East Sussex County Council has been asked to review its policy for providing home to college transport for young adults with special educational needs and disabilities (SEND), after the Local Government and Social Care Ombudsman criticised the way it dealt with a family’s situation.
The family complained to the Ombudsman after the council refused to provide their adult son with the full five days of travel to get to the college named in his Education, Health and Care (EHC) Plan.
The man, who has a moderate to severe learning disability, was 19 when he started his college placement. The council told the family it would only offer the man four days a week transport, and his parents could take him on the fifth, as they had been doing until their work patterns changed. The family appealed the decision, but the council’s position remained the same.
The Ombudsman’s investigation found problems with the council’s policy on home to school transport, as it does not accurately reflect what the law says. This means any appeal against the council’s decision by parents is being looked at by a panel using that flawed policy.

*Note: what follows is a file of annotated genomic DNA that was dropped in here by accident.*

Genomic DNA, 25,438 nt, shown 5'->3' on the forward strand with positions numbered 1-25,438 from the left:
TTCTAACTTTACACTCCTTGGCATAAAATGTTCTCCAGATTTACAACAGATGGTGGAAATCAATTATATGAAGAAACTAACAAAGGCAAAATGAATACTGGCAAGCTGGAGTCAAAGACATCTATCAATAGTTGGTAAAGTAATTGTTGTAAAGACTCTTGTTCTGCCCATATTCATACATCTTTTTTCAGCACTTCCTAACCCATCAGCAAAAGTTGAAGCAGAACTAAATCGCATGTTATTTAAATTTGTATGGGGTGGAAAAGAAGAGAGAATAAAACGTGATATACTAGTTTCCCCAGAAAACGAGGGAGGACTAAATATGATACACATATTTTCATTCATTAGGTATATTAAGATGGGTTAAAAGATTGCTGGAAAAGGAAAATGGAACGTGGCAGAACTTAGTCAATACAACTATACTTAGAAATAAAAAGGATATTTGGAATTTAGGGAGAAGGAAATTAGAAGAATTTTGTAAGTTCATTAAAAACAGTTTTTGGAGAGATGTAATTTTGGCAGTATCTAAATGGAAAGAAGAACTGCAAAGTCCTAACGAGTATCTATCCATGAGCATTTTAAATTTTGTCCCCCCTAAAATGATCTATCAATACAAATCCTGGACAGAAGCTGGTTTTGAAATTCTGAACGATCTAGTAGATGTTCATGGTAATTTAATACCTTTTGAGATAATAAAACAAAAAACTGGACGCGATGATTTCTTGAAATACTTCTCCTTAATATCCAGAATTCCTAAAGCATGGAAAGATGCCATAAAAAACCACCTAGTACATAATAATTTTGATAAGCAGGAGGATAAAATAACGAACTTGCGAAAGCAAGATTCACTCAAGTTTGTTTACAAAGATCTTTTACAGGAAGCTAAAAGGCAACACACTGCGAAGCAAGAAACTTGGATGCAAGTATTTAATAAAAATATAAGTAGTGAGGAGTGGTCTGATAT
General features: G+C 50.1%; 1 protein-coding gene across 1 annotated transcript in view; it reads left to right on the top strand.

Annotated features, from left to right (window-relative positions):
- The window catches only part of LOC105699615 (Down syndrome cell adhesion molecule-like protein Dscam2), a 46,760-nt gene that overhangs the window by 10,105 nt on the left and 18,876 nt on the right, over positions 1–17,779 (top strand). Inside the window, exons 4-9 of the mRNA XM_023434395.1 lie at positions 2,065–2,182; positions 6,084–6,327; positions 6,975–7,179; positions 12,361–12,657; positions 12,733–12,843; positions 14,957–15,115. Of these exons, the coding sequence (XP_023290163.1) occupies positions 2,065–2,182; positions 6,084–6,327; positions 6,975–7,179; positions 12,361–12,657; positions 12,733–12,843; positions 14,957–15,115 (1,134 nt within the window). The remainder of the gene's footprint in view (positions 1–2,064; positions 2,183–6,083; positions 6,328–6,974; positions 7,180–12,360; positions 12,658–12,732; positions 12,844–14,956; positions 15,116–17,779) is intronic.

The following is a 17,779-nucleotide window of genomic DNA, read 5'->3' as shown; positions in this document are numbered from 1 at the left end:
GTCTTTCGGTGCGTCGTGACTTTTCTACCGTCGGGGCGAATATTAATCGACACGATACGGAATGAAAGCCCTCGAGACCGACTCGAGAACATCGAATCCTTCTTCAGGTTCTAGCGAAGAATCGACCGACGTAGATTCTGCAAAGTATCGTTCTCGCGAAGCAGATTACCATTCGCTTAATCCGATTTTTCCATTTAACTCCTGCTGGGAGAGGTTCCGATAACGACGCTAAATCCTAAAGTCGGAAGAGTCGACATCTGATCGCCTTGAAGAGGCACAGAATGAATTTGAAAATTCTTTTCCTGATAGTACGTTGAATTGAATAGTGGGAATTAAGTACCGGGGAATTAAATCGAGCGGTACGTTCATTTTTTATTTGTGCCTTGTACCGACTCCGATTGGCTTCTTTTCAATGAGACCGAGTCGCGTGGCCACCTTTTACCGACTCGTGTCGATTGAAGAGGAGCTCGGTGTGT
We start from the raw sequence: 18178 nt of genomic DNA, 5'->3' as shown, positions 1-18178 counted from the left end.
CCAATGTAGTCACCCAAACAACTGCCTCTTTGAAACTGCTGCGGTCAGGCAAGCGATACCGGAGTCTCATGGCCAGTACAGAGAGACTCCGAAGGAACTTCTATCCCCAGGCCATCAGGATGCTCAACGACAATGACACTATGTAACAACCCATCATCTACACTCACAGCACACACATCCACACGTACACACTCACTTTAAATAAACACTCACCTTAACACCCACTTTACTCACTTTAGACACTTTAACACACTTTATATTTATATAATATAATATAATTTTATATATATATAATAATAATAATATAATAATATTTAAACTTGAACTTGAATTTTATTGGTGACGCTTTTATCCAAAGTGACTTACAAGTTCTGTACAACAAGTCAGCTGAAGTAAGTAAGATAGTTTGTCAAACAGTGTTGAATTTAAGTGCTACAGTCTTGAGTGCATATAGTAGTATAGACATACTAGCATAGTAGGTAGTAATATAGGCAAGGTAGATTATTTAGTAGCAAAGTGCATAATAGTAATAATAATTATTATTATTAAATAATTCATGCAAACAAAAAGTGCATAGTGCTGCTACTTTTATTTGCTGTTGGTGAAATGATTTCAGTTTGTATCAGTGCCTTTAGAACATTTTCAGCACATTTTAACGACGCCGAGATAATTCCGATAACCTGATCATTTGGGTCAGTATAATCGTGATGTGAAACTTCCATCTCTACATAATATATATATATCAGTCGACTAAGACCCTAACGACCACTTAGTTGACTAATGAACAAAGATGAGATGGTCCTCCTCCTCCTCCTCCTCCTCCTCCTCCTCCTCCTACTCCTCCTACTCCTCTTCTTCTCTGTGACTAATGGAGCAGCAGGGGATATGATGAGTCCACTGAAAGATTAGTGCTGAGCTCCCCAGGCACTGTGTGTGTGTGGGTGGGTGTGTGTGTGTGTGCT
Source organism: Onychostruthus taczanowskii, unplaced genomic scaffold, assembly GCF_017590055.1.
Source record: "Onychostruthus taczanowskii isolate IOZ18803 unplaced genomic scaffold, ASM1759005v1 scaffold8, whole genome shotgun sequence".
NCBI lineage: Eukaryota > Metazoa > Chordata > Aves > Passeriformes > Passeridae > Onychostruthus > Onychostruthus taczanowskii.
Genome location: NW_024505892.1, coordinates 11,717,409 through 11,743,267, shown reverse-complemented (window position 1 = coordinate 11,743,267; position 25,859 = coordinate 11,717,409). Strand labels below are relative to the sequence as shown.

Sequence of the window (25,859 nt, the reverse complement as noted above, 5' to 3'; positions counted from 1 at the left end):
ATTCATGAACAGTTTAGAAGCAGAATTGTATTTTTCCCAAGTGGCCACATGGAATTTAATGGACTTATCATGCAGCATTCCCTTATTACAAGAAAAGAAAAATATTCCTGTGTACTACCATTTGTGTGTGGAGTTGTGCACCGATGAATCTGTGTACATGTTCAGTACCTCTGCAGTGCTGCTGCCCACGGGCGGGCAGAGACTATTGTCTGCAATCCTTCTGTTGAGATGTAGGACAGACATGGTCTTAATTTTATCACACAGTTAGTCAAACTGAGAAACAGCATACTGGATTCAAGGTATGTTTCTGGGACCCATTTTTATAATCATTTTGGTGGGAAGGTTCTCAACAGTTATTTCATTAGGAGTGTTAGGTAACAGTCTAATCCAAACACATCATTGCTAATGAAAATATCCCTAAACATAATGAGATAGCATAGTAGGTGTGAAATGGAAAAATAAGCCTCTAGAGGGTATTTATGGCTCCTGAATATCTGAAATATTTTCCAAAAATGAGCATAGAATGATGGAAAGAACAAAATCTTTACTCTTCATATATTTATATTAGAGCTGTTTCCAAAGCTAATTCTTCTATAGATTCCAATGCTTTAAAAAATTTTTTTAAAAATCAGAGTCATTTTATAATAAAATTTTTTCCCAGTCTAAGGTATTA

Michael King, Local Government and Social Care Ombudsman, said:
“Parents cannot be expected to ensure their adult children attend education, in the same way they have a legal obligation for younger children, so councils cannot insist they drive their young adults to college.
“The law gives councils a duty to provide free transport to people aged 19 or over, where they decide it is necessary. But in this case, the policy’s starting point suggested it is the family who are expected to provide transport.
“This meant the council may not have been looking at the family’s case on its own merits when making a decision about whether or not to provide full transport.
“I now call on East Sussex council to carefully consider my report and accept the recommendations I have made to improve its services for adult learners across the county.”
The Local Government and Social Care Ombudsman’s role is to remedy injustice and share learning from investigations to help improve public, and adult social care, services. In this case the council should apologise to the parents and pay them £300 for the uncertainty caused.
The Ombudsman has the power to make recommendations to improve processes for the wider public. In this case the council should review the cases of young adults (aged between 19 and 25) who have an EHC Plan naming a setting, and who were refused transport at appeal in 2018 and 2019. It should consider if these people have been similarly affected.
It should also revise its policy on post-16 SEND travel and ensure it properly reflects the test set out in law, and the difference between the approaches it should be taking for young people aged between 16-18, and those over 19.
Article date: 25 February 2020